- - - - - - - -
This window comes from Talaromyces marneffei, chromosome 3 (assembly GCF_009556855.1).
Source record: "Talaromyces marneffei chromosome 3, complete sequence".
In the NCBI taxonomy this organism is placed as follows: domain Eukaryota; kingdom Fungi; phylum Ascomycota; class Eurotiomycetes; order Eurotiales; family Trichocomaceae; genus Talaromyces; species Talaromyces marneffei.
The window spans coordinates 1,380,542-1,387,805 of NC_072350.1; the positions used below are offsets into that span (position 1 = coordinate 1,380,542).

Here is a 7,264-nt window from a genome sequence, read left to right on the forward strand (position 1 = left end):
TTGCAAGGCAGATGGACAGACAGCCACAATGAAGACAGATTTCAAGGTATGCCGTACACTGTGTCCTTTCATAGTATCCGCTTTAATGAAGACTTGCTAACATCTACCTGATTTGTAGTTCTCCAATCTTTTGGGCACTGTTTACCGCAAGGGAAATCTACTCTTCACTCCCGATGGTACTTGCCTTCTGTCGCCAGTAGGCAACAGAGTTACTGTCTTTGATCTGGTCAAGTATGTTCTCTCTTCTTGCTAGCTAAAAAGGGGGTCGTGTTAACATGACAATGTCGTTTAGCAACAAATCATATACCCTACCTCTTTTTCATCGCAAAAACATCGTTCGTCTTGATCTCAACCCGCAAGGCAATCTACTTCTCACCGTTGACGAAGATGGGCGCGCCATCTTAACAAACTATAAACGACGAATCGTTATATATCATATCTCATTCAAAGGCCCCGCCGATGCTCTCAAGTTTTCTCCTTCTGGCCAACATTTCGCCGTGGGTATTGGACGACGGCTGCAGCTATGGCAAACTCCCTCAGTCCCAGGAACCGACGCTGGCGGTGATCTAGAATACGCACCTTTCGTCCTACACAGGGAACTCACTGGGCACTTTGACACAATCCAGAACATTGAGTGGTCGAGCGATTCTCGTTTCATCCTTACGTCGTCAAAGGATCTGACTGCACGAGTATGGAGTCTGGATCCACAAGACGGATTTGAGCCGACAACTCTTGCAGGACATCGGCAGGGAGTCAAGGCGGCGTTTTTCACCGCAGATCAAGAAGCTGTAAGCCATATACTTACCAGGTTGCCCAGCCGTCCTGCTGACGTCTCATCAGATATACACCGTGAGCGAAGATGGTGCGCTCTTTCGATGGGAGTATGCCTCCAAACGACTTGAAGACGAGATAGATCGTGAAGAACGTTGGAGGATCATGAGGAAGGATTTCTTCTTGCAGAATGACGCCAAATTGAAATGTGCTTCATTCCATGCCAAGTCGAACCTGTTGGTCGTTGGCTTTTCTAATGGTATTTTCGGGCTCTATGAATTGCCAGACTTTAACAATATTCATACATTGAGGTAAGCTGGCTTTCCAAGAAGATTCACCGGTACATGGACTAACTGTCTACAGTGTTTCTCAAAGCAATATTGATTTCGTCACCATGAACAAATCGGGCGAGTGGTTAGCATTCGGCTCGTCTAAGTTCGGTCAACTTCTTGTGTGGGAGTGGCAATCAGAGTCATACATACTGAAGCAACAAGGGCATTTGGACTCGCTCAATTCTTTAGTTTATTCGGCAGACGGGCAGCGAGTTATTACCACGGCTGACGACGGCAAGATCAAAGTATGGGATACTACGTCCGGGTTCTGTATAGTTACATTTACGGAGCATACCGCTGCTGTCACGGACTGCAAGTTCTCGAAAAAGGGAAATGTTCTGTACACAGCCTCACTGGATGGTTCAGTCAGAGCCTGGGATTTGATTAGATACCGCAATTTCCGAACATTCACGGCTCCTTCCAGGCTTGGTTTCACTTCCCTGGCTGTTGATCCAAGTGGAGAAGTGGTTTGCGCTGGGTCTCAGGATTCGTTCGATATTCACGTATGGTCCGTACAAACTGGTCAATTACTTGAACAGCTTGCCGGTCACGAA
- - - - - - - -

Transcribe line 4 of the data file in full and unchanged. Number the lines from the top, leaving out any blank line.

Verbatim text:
The window spans coordinates 1,380,542-1,387,805 of NC_072350.1; the positions used below are offsets into that span (position 1 = coordinate 1,380,542).